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Acting GM Jay Feaster figuring out what Calgary Flames need

The Hockey News

The Hockey News

CALGARY - A week into his new job as acting general manager of the Calgary Flames, Jay Feaster was still evaluating what he has to work with.

But if the Flames don't meet their target goal—which is winning at least two out of every three games—Feaster says he will become a man of action.

"If that isn't happening, then we'll quickly be beyond the evaluation stage," Feaster said Tuesday in the owners' box at the Scotiabank Saddledome.

As they near the halfway point of the season, the Flames (18-19-3) are six points out of a playoff spot in the Western Conference and have to climb over a handful of teams to get there.

Calgary is 2-1 since Darryl Sutter resigned as GM and executive vice-president Dec. 28. Feaster, hired as assistant GM in July, was asked to step in on an interim basis.

Feaster was GM of the Tampa Bay Lightning when that club beat Calgary in seven games to win the 2004 Stanley Cup final. He was also GM of the Hershey Bears when they won the Calder Cup in 1997.

While he's already proven his ability as a hockey executive, Feaster was willing to audition for the job as the Flames' GM.

He's working on a short-term plan to present to club president Ken King with recommendations on what moves should be made before the trade deadline Feb. 28. He'll also develop a long-term plan for King and the Flames' ownership group to review.

"I suppose it is an audition," Feaster acknowledged. "Does the organization believe my approach and my philosophy, the things I believe, do they believe those things are right for the Calgary Flames?

"It's important for Ken and the owners to get comfortable that, 'this is the guy and we believe what he believes in.' If it's not, if they look at my approach and say 'man, I just don't know if that's what we want here, what works here' then I'm not the right guy to be the GM."

The 48-year-old from Harrisburg, Pa., was hired on a three-year contract in July. Feaster says he's willing to work with whoever the Flames choose for GM if it isn't him.

"I told Ken, 'If I'm not the right guy, all I ask is whoever is the right guy, you let him know he inherits me because I didn't move my family across two countries not to work,'" Feaster said. "I want to work and feel I have something to offer."

Feaster, like many Flames fans, is trying to unravel the mystery of why an experienced team—the second oldest in the NHL—plays as inconsistently as a junior club.

On a season-high, four-game winning streak, the Flames were flat and flat-footed early against the New York Islanders on Monday night, spotting the visitors a 3-1 lead after the first period in a 5-2 loss.

"If it were a young team, you could excuse it," Feaster said. "This is a veteran hockey club. We should be beyond that in terms of being surprised that that team came here last night looking to work.

"I have to admit that was discouraging last night. That one kept me up into the wee hours because I'm trying to understand how and why that happens.

"I believe in the personnel, but I qualify that because we have to have the work ethic. If we believe that based on our talent alone, we can be a playoff team, we're going to be disappointed."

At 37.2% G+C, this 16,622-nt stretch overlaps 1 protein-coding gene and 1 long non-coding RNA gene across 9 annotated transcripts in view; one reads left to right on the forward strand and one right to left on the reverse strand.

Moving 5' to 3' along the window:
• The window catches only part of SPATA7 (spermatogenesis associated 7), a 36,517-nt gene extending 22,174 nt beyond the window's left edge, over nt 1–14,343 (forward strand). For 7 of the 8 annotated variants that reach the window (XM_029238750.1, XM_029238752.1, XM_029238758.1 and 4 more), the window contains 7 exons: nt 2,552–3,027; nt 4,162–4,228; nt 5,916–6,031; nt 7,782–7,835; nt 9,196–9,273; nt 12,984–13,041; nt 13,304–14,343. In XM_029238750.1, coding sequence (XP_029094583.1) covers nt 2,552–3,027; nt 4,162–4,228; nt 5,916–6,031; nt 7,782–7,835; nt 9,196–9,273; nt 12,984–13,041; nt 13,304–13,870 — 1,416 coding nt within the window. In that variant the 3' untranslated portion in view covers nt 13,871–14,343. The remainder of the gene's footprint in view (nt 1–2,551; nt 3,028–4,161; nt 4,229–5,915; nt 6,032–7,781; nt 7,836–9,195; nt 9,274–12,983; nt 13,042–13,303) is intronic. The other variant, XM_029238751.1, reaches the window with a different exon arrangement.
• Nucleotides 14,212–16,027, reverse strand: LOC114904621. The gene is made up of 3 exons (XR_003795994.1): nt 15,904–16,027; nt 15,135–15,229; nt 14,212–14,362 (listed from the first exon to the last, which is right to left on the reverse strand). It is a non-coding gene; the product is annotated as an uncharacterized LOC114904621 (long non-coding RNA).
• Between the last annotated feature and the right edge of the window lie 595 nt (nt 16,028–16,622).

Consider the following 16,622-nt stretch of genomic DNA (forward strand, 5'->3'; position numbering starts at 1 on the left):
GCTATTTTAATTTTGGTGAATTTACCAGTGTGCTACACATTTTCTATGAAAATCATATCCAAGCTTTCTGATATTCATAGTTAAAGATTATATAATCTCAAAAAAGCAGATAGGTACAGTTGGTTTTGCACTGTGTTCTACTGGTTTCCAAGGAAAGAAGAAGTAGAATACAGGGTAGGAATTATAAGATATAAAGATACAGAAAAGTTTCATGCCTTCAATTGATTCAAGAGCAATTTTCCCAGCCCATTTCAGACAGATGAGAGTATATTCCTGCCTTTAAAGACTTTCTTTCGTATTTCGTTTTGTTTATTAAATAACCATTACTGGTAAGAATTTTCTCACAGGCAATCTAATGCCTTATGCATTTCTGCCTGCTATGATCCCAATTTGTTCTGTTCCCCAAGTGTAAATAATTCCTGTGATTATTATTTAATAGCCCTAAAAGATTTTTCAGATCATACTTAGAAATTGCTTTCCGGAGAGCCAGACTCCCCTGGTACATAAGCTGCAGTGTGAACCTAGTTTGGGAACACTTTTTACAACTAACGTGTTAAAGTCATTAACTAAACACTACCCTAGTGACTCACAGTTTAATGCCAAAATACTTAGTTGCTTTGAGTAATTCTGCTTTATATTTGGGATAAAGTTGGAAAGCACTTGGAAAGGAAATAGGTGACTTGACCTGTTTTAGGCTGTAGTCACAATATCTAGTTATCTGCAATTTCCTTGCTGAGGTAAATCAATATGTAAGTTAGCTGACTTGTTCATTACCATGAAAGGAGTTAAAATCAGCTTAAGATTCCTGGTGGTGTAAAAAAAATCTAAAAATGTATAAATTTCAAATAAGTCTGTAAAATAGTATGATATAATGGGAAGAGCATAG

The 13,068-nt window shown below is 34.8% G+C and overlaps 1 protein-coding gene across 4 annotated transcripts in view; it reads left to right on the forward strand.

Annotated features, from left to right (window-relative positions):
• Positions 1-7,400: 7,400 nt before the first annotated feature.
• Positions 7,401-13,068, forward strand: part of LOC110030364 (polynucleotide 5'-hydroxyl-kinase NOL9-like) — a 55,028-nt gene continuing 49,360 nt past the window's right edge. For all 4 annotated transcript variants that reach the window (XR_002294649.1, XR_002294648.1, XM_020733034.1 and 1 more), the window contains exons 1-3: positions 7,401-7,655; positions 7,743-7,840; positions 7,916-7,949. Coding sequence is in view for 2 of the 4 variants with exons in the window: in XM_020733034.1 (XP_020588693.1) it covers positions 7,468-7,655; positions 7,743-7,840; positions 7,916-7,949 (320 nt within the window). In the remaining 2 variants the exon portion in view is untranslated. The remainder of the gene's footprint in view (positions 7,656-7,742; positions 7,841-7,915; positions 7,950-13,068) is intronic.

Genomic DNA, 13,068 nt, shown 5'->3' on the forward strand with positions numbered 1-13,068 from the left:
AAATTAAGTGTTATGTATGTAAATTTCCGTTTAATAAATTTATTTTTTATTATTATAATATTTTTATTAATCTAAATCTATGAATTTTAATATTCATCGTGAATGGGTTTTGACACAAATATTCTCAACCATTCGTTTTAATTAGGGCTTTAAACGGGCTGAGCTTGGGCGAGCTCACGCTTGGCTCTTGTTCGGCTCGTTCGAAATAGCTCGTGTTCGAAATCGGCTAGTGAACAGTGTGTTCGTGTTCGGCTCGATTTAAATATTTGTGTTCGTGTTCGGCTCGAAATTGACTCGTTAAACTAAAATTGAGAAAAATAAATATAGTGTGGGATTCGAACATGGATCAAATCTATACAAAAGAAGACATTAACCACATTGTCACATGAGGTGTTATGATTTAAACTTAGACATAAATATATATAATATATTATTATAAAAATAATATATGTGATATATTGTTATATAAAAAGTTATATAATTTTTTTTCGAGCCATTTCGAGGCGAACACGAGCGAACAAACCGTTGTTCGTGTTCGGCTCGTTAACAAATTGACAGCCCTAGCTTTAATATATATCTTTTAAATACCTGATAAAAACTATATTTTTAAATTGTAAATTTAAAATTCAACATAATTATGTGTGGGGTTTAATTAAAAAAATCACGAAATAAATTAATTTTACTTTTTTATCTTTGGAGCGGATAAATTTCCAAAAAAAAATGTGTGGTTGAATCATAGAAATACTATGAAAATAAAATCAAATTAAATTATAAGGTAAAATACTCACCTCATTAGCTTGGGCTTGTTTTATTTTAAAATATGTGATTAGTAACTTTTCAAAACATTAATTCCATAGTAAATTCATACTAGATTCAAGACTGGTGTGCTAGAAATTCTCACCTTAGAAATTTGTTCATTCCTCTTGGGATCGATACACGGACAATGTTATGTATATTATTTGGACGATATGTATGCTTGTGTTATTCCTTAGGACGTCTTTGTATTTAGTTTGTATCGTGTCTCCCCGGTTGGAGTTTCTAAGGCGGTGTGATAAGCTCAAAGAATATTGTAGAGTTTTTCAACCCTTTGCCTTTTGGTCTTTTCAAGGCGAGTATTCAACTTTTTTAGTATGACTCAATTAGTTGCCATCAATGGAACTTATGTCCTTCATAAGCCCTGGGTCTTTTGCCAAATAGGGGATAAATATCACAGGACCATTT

If Feaster concludes players have to be moved before the trade deadline, he's limited by 11 Flames with no-trade or no-movement clauses, and a payroll at the NHL's salary cap limit of US$59.4 million.

"The no-trade, no-moves really do make it more difficult," Feaster admitted. "It's not impossible. We've seen enough of that under this new CBA, that players with no-move, no-trade (clauses) do get traded.

"The difference is that the player is now in the process. It's not longer manager to manager. Now, you have to involve that third party."

While trade rumours will naturally follow Calgary's biggest assets—captain Jarome Iginla and goaltender Miikka Kiprusoff—Feaster is loathe to ask either of them to go elsewhere in a trade.

Five years after the Lightning lost Nikolai Khabibulin, their Stanley Cup-winning goaltender, to free agency, Feaster says that organization is still struggling to find a replacement. Calgary simply can't replace Kiprusoff, according to Feaster.

"He is too good a player, he's too important to this hockey club," he insisted. "That's a non-starter in our mind. The minute you do something like that, you'll be trying to replace that player for along time.

"The same thing with Jarome. I think Jarome is a very productive and important part of the core here. I've never believed in trading core players."

Starting with the Dec. 23 game in Dallas, the Flames broke their season down into three-game segments with the goal of winning at least two of every three. Calgary swept the first trio of games and is 1-1 heading into Wednesday's game in Vancouver against the Canucks.

"We're ahead of where we need to be as far as winning two out of three for the two segments, but there's not a lot of margin for error," Feaster said.

When he was in Tampa Bay, Feaster said he had conversations with coach John Tortorella five or six times a day on the hockey club's operations. He's continuing to keep the lines of communication open with Flames head coach Brent Sutter, who is Darryl's younger brother.

"Jay came in this morning and we sat down and had a long talk," Brent Sutter said. "It's a consistent thing. It hasn't changed really from the start of the year.

"Now it's a little bit more detailed because his communication with me is from the general manager's chair and not an assistant general manager's. The communication has been outstanding and that's really important."

Also, the Flames recalled Swedish forward Mikael Backlund, their first-round draft pick in 2007, from the AHL's Abbotsford Heat. Backlund is expected in the Calgary's lineup Wednesday in Vancouver.


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